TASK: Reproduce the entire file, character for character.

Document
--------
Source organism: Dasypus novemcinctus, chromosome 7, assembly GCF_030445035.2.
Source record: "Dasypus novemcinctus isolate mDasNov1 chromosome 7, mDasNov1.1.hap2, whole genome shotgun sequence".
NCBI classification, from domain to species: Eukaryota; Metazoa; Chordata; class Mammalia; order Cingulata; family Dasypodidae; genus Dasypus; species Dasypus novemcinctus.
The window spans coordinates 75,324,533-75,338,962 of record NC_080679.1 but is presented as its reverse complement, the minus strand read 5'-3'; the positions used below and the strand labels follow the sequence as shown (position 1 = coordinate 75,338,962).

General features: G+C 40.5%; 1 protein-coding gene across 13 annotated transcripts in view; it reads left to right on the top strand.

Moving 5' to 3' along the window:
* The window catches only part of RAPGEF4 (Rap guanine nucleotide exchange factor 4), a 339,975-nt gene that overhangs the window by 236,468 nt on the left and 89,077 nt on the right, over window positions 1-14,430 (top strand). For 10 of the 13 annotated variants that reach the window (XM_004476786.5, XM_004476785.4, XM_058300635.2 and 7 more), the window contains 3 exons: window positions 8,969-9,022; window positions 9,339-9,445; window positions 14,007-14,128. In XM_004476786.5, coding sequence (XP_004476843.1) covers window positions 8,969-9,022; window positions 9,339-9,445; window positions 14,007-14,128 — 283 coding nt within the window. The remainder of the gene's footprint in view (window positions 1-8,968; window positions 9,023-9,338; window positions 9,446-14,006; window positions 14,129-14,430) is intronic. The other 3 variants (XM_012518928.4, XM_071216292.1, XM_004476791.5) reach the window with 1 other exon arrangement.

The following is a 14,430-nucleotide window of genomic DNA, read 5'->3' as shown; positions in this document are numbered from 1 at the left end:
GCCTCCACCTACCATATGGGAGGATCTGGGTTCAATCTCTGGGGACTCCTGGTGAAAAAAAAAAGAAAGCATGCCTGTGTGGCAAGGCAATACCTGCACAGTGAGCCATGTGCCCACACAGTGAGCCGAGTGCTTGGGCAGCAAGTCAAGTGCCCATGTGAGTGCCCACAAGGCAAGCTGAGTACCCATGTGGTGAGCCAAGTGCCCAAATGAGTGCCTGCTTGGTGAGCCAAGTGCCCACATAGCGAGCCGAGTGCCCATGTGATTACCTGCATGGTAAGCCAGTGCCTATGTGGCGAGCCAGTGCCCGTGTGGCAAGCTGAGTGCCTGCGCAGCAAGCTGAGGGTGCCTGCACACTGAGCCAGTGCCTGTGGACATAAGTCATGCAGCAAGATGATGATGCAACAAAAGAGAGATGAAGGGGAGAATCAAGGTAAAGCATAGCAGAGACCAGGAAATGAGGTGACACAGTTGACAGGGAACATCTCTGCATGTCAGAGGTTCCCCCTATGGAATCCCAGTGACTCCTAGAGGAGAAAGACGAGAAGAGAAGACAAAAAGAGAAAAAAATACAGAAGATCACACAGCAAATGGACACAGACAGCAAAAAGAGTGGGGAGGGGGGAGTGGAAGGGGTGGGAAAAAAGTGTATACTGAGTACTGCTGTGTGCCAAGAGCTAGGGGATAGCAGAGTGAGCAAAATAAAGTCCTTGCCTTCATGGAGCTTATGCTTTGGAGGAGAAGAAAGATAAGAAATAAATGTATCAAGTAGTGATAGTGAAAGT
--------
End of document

Source organism: Dasypus novemcinctus, chromosome 7, assembly GCF_030445035.2.
Source record: "Dasypus novemcinctus isolate mDasNov1 chromosome 7, mDasNov1.1.hap2, whole genome shotgun sequence".
NCBI classification, from domain to species: Eukaryota; Metazoa; Chordata; class Mammalia; order Cingulata; family Dasypodidae; genus Dasypus; species Dasypus novemcinctus.
The window spans coordinates 75,324,533-75,338,962 of record NC_080679.1 but is presented as its reverse complement, the minus strand read 5'-3'; the positions used below and the strand labels follow the sequence as shown (position 1 = coordinate 75,338,962).

General features: G+C 40.5%; 1 protein-coding gene across 13 annotated transcripts in view; it reads left to right on the top strand.

Moving 5' to 3' along the window:
* The window catches only part of RAPGEF4 (Rap guanine nucleotide exchange factor 4), a 339,975-nt gene that overhangs the window by 236,468 nt on the left and 89,077 nt on the right, over window positions 1-14,430 (top strand). For 10 of the 13 annotated variants that reach the window (XM_004476786.5, XM_004476785.4, XM_058300635.2 and 7 more), the window contains 3 exons: window positions 8,969-9,022; window positions 9,339-9,445; window positions 14,007-14,128. In XM_004476786.5, coding sequence (XP_004476843.1) covers window positions 8,969-9,022; window positions 9,339-9,445; window positions 14,007-14,128 — 283 coding nt within the window. The remainder of the gene's footprint in view (window positions 1-8,968; window positions 9,023-9,338; window positions 9,446-14,006; window positions 14,129-14,430) is intronic. The other 3 variants (XM_012518928.4, XM_071216292.1, XM_004476791.5) reach the window with 1 other exon arrangement.

The following is a 14,430-nucleotide window of genomic DNA, read 5'->3' as shown; positions in this document are numbered from 1 at the left end:
GCCTCCACCTACCATATGGGAGGATCTGGGTTCAATCTCTGGGGACTCCTGGTGAAAAAAAAAAGAAAGCATGCCTGTGTGGCAAGGCAATACCTGCACAGTGAGCCATGTGCCCACACAGTGAGCCGAGTGCTTGGGCAGCAAGTCAAGTGCCCATGTGAGTGCCCACAAGGCAAGCTGAGTACCCATGTGGTGAGCCAAGTGCCCAAATGAGTGCCTGCTTGGTGAGCCAAGTGCCCACATAGCGAGCCGAGTGCCCATGTGATTACCTGCATGGTAAGCCAGTGCCTATGTGGCGAGCCAGTGCCCGTGTGGCAAGCTGAGTGCCTGCGCAGCAAGCTGAGGGTGCCTGCACACTGAGCCAGTGCCTGTGGACATAAGTCATGCAGCAAGATGATGATGCAACAAAAGAGAGATGAAGGGGAGAATCAAGGTAAAGCATAGCAGAGACCAGGAAATGAGGTGACACAGTTGACAGGGAACATCTCTGCATGTCAGAGGTTCCCCCTATGGAATCCCAGTGACTCCTAGAGGAGAAAGACGAGAAGAGAAGACAAAAAGAGAAAAAAATACAGAAGATCACACAGCAAATGGACACAGACAGCAAAAAGAGTGGGGAGGGGGGAGTGGAAGGGGTGGGAAAAAAGTGTATACTGAGTACTGCTGTGTGCCAAGAGCTAGGGGATAGCAGAGTGAGCAAAATAAAGTCCTTGCCTTCATGGAGCTTATGCTTTGGAGGAGAAGAAAGATAAGAAATAAATGTATCAAGTAGTGATAGTGAAAGT